The condominium segment saw 3,900 units completed in the first quarter from five projects that were supposed to be completed in 2022 but brought over to 2023.

The remaining year will see another 5,600 units completed. With these supplies - completions and upcoming ones - this year, the market would register an addition of 10,000 units, bringing the accumulated supply to 58,000 at the end of 2023.

Similarly, CBRE expects about 60 new borey projects to be completed this year, with around 140,000 landed property units coming online.

“This would bring the total to more than 430 projects completed by the end of 2023, which is quite a large amount of supply in terms of the growing population in Phnom Penh,” Kinkesa said.

It is not all rosy either in the retail and office segments, where additional supply is weighing down on achieved rental and occupancy rates, though tenants have enjoyed the spoils of the downturn.

The supply, which is not commensurate with the overall demand, has been lagging in the last few quarters, stemming from a less than desirable economic recovery.

‘More difficulties’

The slowdown in demand and global economy, and supply surplus circle back to funding issues on the back of higher interest rates where several developers are said to be feeling financing pressure in continuing their projects.

In the office development segment, Daluch Chin, senior manager of CBRE Cambodia, noted that “many on-hold office projects” have been “put up for sale or head lease” due to the rise in cost of capital and cash flow issues.

The borey segment has given rise to a trend where developers are seeking partners or joint ventures to co-develop certain projects or new phases.

This is a result of the constraints in obtaining new loans as “banks are more alert and cautious” about their exposure in the real estate market, Kinkesa said.

Another trend resulting from the banks’ cautious stance on the sector could lead to increased challenges in the sale of landed properties late this year.

Previously, it was understood that banks were comfortable loaning to borey developers and buyers, seeing that the collateral used for the loan was attached to land, which had retained or increased in value over time.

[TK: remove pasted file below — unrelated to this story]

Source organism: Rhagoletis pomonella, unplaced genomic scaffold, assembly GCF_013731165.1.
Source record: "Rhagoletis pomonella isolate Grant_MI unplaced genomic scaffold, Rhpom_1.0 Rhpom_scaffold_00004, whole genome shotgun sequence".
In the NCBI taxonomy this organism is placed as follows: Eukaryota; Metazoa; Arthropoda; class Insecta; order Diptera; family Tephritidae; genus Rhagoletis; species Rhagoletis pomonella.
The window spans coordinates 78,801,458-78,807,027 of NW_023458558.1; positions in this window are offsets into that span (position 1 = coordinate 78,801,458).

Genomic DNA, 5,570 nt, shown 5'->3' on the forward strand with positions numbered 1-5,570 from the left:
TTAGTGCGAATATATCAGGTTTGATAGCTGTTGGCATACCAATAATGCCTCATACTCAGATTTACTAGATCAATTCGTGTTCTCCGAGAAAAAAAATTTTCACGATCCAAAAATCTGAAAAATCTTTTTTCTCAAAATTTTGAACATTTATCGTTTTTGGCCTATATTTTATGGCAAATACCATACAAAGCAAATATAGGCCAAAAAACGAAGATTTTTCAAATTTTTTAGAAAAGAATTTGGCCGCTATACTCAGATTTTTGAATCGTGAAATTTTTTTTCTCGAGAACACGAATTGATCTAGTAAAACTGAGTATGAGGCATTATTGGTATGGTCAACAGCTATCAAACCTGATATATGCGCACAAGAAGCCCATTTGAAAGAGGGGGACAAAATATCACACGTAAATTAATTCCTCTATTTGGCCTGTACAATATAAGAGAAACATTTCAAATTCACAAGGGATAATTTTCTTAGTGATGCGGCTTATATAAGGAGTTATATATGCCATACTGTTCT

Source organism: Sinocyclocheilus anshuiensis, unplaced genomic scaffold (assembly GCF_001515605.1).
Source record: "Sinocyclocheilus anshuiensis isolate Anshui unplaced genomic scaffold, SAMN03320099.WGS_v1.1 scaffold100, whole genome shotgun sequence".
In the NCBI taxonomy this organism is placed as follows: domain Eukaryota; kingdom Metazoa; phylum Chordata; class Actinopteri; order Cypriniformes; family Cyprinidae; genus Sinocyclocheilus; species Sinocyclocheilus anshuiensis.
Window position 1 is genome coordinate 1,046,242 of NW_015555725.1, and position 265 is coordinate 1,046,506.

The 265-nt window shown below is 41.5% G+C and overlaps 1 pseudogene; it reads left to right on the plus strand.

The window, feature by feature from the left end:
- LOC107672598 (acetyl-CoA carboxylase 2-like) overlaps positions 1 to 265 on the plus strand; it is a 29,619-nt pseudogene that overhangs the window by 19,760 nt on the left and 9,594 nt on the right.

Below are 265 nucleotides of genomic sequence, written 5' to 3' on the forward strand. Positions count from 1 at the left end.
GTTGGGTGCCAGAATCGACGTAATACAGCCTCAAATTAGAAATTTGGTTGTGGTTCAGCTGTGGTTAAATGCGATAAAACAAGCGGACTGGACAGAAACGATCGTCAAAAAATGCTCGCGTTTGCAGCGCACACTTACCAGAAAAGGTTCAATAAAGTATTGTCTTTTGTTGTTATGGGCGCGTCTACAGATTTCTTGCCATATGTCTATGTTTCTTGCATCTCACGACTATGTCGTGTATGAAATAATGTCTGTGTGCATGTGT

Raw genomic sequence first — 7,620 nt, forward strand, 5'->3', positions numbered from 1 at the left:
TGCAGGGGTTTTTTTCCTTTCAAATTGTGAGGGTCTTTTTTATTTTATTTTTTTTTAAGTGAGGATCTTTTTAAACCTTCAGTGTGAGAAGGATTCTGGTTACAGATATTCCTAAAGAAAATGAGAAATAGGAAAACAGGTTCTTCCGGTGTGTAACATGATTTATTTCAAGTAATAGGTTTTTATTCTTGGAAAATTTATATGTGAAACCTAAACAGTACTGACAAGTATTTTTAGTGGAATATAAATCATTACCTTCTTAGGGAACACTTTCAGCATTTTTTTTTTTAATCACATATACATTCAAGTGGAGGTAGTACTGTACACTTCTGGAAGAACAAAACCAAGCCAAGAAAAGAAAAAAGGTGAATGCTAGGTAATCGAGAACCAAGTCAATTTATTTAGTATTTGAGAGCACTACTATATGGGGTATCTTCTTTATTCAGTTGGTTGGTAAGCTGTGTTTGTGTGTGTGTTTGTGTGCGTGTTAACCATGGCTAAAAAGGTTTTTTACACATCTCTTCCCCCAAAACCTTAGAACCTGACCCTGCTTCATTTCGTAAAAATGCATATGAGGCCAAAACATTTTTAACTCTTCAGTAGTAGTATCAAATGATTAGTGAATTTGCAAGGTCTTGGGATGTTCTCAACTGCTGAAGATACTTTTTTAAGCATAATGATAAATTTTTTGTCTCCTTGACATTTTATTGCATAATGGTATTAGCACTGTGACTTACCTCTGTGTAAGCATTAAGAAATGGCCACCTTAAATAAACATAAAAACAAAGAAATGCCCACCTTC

But this has not been the case as seen in the last quarter due to the slowdown in demand, particularly for primary sales in the borey market, and the issues banks are facing as a result of the interest rate hike which has pushed up the cost of financing. 

“Now obtaining loans or mortgages for the borey market is facing a challenge, not dissimilar to other segments and especially with condos. So we expect to see more difficulties coming in the year with regards to the sale of borey,” Kinkesa said.

In addition to lower prices and discounts, more favourable and easier payment terms have come into play, which has allowed buyers to pay less every month or pay lower upfront fees to acquire the units. But this has impacted developers’ cash flow.

“With the lower payment they are collecting, they are now aligning their cashflow with payments to their contractor to follow the sum received from buyers.

“As a result, we see the handover timeframe for borey units has been extended to 36 months from 24 months or roughly three years in most projects,” she explained.

Risks monitored

Exposure to the real estate sector has been constantly flagged. Last December, S&P Global stated that rapid credit expansion and dependence on real estate remain “important risks” to the banking system.

According to the National Bank of Cambodia’s (NBC) 2022 banking supervision report, credit to real estate activities, construction and owner-occupied housing rose 23.2 percent year-on-year.